STEAM Valley is a build your own city type of simulator. By answering questions and exploring concepts you get coins to add new buildings to your city.
Children learn how to manage their resources and make decisions for their own virtual city. By answering questions and exploring science concepts, they can earn coins that allow them to upgrade their city.
The game mode starts with an introduction to STEAM Valley, run by a Mayor that wants to grow his city. But there’s also another candidate that seems to have a fixed mindset about how things should get done, which doesn’t get elected as mayor, and decides to wreak havoc in STEAM Valley as revenge.
Alpha, the lightbulb brain, who is the sidekick and Mayor’s helper, is present throughout the interface of STEMWerkz. Kids can activate some features of Alpha that make him float around the screen.
Kids also get daily coin rewards for logging in and there are various levels they can achieve. People around STEAM Valley will keep getting into trouble and need help with various tasks. For example, the factory ran out of light and kids were asked to learn about how light works and how we can see objects, then they had to choose objects that give off light.
This mode also enables kids to befriend other STEMWerkz kids and even see their position in their town development compared to other children.
STEMWerkz Channel is a free exploration section where kids can skip to any concept they wish to study. There are over 800 interactive videos covering various concepts, from physical science, life science, engineering design, or investigative science.
Children can freely explore in this section, going as in-depth as they wish to with a concept. They can also search videos by topic, explore stem quests or stories at their leisure.
Our take on STEMWerkz
There are things we loved and things we feel can be improved in STEMWerkz. The idea of this app is brilliant and I can see how it could help a lot of families get the help they need to implement and encourage STEM at home.
💛 What we loved
What I like the most about it is that the concepts presented use proper scientific terms. Most science apps are either too difficult to navigate or have simplified information. I feel that STEMWerkz is at the sweet spot: not too much and not too little.
Even M, who has a strong science knowledge, had fun exploring the various concepts and trying out the on-screen experiments and explorations.
I liked that the interactive explorations include experiments that are harder to set up at home and that have multiple variables to control. For example, in the photosynthesis lesson, M had to guess the level of water and oxygen displacement in a water plant experiment.
I feel that through their interactions and interactive experiments, kids are encouraged to ask questions and make connections. This is an important part of science and STEM.
STEMWerkz is great for top-down learners. Usually, in schools, children learn bottom-up. That means they are given all the bricks first, before asking them to build something with them. In a top-down environment, they are presented with the bigger picture and they work down to the details from there.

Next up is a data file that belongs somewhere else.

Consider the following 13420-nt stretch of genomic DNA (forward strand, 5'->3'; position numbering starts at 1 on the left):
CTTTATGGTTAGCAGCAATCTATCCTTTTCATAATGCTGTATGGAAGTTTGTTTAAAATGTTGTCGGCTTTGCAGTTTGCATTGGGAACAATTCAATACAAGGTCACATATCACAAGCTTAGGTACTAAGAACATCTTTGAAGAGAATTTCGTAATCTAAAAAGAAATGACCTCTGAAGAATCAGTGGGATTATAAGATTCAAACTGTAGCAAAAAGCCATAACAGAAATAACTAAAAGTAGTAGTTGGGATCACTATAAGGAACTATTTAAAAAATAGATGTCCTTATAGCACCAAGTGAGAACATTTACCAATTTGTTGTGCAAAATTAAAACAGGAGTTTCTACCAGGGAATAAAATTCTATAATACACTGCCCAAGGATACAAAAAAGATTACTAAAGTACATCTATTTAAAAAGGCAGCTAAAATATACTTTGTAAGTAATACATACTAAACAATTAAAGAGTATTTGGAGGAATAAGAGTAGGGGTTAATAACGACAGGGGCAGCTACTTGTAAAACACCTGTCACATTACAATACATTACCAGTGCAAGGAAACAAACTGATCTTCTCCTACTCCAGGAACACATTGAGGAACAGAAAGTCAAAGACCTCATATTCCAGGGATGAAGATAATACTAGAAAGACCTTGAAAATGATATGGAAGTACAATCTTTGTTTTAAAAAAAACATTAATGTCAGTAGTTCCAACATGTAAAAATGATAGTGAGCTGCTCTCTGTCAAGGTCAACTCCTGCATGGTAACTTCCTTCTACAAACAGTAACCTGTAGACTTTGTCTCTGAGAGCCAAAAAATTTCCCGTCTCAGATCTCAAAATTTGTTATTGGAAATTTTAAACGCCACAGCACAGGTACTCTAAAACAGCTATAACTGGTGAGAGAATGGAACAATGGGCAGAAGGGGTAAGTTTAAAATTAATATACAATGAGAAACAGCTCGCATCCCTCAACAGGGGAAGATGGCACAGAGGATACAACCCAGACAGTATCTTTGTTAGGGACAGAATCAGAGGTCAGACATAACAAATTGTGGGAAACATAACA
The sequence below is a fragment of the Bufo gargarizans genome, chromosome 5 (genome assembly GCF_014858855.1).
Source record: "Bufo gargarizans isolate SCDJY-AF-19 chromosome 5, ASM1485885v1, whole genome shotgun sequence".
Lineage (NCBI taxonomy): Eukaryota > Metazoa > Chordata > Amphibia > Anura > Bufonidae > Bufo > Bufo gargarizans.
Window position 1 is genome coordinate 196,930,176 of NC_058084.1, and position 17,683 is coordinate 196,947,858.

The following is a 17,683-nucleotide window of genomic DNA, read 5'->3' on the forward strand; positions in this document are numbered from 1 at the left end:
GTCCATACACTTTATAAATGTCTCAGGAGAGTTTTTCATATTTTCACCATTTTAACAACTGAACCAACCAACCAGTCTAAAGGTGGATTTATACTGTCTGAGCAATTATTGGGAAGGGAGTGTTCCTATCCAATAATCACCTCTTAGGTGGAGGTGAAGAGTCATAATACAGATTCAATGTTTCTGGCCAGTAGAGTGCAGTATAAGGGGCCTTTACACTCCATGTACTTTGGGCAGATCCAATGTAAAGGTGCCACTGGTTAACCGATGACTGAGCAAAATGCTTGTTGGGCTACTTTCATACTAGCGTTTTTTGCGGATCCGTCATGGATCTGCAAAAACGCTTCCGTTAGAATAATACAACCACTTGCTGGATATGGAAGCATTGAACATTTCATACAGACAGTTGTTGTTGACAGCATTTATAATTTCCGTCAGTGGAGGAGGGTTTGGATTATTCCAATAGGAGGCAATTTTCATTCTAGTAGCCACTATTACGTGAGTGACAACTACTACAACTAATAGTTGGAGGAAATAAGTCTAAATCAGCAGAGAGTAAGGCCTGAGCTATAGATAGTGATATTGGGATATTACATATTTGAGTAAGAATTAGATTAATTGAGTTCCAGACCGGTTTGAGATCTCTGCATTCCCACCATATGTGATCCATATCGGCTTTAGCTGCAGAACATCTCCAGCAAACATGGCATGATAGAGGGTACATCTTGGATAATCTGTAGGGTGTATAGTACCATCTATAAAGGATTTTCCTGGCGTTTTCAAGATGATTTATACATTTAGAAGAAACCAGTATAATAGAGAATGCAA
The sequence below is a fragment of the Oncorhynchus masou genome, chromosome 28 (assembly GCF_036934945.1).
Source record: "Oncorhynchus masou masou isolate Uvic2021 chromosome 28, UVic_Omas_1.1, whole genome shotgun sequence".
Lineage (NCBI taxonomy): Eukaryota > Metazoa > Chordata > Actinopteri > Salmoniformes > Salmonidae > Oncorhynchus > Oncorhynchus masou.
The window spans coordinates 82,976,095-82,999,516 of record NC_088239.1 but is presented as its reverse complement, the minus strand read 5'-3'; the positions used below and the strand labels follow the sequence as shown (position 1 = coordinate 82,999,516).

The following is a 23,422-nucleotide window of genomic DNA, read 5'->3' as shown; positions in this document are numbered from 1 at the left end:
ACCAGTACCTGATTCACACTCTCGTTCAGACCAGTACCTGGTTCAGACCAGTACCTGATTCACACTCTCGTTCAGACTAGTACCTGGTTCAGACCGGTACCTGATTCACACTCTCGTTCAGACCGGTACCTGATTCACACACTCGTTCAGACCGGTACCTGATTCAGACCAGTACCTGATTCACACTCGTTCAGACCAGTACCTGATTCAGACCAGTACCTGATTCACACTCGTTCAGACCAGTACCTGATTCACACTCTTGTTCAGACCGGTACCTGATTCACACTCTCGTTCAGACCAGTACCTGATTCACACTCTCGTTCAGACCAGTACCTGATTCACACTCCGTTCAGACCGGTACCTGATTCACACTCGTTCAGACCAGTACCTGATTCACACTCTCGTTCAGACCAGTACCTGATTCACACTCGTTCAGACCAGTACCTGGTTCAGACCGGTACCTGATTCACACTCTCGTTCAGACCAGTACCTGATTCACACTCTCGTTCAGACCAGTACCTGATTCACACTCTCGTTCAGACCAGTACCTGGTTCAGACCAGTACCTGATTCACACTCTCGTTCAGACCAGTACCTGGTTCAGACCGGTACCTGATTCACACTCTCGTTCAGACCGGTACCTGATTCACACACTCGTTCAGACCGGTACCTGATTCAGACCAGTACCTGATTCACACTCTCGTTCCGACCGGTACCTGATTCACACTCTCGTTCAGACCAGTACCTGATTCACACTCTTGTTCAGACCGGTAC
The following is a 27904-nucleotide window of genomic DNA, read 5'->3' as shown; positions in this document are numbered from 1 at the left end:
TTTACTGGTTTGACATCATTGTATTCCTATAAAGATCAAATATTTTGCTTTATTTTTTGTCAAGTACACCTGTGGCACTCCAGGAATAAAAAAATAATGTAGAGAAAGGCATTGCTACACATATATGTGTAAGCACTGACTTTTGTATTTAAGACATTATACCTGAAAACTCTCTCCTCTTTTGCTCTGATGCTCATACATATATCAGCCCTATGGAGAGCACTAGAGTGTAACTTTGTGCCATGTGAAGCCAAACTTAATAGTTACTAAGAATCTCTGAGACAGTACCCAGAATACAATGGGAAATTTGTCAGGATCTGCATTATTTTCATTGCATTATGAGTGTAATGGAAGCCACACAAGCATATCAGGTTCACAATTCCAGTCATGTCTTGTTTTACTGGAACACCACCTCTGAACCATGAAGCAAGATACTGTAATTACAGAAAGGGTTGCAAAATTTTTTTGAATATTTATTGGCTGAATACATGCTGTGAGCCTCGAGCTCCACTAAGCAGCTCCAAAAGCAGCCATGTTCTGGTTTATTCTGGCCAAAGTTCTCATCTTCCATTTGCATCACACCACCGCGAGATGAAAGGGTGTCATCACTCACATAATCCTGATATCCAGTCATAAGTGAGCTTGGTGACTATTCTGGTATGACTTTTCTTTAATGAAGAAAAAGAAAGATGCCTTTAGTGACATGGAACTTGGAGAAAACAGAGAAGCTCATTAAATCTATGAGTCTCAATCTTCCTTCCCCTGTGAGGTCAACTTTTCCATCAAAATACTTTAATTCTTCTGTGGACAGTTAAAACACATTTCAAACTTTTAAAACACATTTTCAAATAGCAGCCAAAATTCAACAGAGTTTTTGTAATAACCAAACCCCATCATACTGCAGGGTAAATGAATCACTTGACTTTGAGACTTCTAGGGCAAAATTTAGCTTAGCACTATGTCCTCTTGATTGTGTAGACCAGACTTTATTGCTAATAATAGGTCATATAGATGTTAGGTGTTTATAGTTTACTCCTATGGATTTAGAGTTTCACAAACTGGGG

STEMWerkz goes into this category and I found that it works perfectly for my top-down learner because they present a broader topic before breaking it down and getting into the details, forming a bigger picture before explaining the details.
Although it has a game included, and I usually stay away from games, the kids need to work in order to play. They need to show an understanding of the concepts and apply them in the game. I feel that STEAM Valley (the game mode) encourages competitiveness, critical thinking, and management skills.
☑️ Can be improved
While we liked the app and overall idea of it, we found a couple of points that could be improved and I hope that de creators of this app take these into consideration for future releases.
The questions in STEAM Valley have a timer of only 20 seconds. Some of them are short enough to read and solve in this timeframe, but some contain complex graphs to read and I feel that the timer adds extra pressure on the kids to answer without having time to think or read through.
A downside for the younger kids would be that not all sections are read aloud. For the test and summary sections, they will have to read everything themselves. For reluctant readers, this might be a problem. A parent could help younger kids by reading the questions to them and I heard that this will get addressed in future releases.
Some concepts might be too much for younger kids, but they might be great for children that are very interested in science and STEM regardless of how young they are.
I feel that the sweet spot for this app are children between 7 and 10 and they would surely enjoy everything it has to offer.
M’s rating is 4 out of 5 stars. He liked the app, but he felt it had room for improvement.
Here’s a list comparison of what we liked and felt could be improved:
- makes STEM at home affordable and accessible
- uses proper scientific terms
- the experiments have different variables and encourage making connections
- encourages inquiry
- great for top-down learners
- encourages competitiveness, critical thinking, and management skills
- summary and tests require reading skills
- the time given for answering questions in STEAM Valley is too short
- some concepts might be too difficult for younger children
See inside the app – video
For those of you that prefer video, I made a short video showing you how the app works and why we like it.
Over to you
How do you implement STEM at home? Do you create your own curriculum or do you have a program to help you out?
Let me know in the comments below. I would love to talk about it.